Sport Focus: Sir Peter Heatly - The Path to Gold in Auckland 1950

April 24, 2019

As part of Team Scotland’s sport focus on Aquatics, the University of Stirling’s Richard Haynes dips into the Commonwealth Games Scotland archives for the story behind Scotland’s most successful Commonwealth Games diver and his journey to his first gold medal at the Auckland 1950 Games:

Sir Peter Heatly is one of Team Scotland’s most successful Commonwealth competitors, winning gold medals for Diving in three consecutive Games in Auckland (1950), Vancouver (1954) and Cardiff (1958) as well as bronze and silver medals. His story in sport is captured in his personal archives given by his family to the University of Stirling archives following his death in 2015. His early years in Diving and the journey to his first British Empire Games gold medal in Auckland 1950 is captured within his scrapbooks and photograph albums, which provide a fascinating insight in to one of Scotland’s all-time great Commonwealth Games champions and administrators.

Born in to a prodigious Swimming family in Leith in June 1924, Heatly seemed destined for success in the pool from an early age. He was inspired to pursue Diving after being taken by his father to see an exhibition by the 1928 Olympic diving champion, American Pete Desjardins, at The Pond in Port Seton. Inspired by what he saw, he joined Leith Swimming Club, then subsequently Portobello Swimming Club, and dived at Portobello Open Air Pool, which had opened in 1936 at a cost of £80,000, at that time the largest pool in Europe. The lido included a ten-metre diving platform and Heatly soon displayed his talent for the sport, winning the Eastern Counties diving championship in 1937, aged just 12. He would hold this title for three consecutive years until the competition was suspended at the outbreak of war. He was also a talented swimmer, between 1943 and 1948 he won every Scottish Free-style championship from 50 to 880 yards and set Scottish records from 440 to 1000 yards, which led the Edinburgh Evening Times to proclaim: ‘For his age Heatly is, perhaps, the best all-round swimmer in Scotland, if not Britain’.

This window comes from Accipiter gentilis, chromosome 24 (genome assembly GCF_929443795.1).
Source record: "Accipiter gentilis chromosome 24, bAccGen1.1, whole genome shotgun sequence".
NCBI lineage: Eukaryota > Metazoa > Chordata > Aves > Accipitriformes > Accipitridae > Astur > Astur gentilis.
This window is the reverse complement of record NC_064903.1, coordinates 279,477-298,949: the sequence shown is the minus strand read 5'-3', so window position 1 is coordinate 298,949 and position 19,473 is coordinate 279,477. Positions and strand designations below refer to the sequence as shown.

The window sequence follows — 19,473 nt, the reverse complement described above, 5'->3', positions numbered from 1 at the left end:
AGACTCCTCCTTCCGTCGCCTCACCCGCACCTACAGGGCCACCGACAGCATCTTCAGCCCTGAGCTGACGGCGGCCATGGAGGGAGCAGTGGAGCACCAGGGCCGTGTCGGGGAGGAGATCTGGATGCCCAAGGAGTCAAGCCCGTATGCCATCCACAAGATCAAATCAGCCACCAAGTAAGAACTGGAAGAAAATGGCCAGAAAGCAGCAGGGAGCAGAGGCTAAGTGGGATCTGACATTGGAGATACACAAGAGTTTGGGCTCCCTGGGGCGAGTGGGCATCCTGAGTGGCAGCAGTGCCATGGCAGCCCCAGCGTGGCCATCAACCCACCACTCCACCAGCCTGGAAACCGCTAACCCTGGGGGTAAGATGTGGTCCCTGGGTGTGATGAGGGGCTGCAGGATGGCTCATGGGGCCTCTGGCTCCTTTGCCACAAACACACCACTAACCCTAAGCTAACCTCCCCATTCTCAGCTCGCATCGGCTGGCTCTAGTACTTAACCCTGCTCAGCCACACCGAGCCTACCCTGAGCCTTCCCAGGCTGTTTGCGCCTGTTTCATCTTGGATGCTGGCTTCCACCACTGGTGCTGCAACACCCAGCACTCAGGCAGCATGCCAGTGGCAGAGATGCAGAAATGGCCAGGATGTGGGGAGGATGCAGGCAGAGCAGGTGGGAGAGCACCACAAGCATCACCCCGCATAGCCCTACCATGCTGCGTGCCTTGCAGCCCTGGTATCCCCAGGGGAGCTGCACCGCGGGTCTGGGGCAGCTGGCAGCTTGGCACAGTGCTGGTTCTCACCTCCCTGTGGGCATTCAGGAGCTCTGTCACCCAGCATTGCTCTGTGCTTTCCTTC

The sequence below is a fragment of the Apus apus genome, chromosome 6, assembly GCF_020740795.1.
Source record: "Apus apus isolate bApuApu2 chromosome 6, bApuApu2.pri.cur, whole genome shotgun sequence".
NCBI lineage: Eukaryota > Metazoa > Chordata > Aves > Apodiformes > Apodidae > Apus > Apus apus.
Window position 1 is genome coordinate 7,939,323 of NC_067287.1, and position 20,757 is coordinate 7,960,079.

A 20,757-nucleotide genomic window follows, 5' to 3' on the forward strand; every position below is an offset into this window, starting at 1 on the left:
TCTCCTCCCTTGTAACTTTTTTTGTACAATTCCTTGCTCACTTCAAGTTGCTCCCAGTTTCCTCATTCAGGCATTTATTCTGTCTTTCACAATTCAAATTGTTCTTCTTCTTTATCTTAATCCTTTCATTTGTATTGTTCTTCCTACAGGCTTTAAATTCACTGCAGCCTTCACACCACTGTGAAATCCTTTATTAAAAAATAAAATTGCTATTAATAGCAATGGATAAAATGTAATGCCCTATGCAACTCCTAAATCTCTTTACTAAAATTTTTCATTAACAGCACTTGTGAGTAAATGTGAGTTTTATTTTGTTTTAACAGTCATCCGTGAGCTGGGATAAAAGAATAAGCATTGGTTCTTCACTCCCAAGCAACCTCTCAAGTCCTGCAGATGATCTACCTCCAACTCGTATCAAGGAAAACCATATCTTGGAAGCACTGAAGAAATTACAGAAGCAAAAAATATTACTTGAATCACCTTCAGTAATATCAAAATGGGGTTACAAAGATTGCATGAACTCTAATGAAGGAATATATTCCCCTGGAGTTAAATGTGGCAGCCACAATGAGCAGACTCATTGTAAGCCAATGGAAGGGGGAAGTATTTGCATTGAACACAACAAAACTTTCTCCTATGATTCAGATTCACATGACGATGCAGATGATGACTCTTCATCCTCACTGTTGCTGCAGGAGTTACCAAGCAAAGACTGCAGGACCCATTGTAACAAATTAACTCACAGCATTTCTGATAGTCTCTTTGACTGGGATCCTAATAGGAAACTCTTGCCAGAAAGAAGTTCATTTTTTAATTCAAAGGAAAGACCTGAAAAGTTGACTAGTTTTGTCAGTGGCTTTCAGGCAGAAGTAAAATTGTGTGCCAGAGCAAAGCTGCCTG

In the 1930s Diving was a relatively new sport in Scotland. With little coaching available Heatly was self-taught, according to another report in the Edinburgh Evening Times learning ‘his dives from a book by photographing in his mind like a cine-camera record, consecutive pictures and descriptions of each highboard dive’. His diving came to wider public notoriety when he won his first Scottish diving titles for ‘graceful diving’ and Springboard in 1946, titles he kept for twelve successive years. In 1947 Heatly impressed at the Amateur Swimming Association event in New Brighton beating the then British Springboard champion Charles Johnson, and was soon invited to train with other British divers in Portsmouth, going on to compete internationally in Monte Carlo and Holland. Heatly won the British Springboard title in 1948 ahead of representing Britain in Springboard and Highboard competitions at the 1948 Olympic Games in London.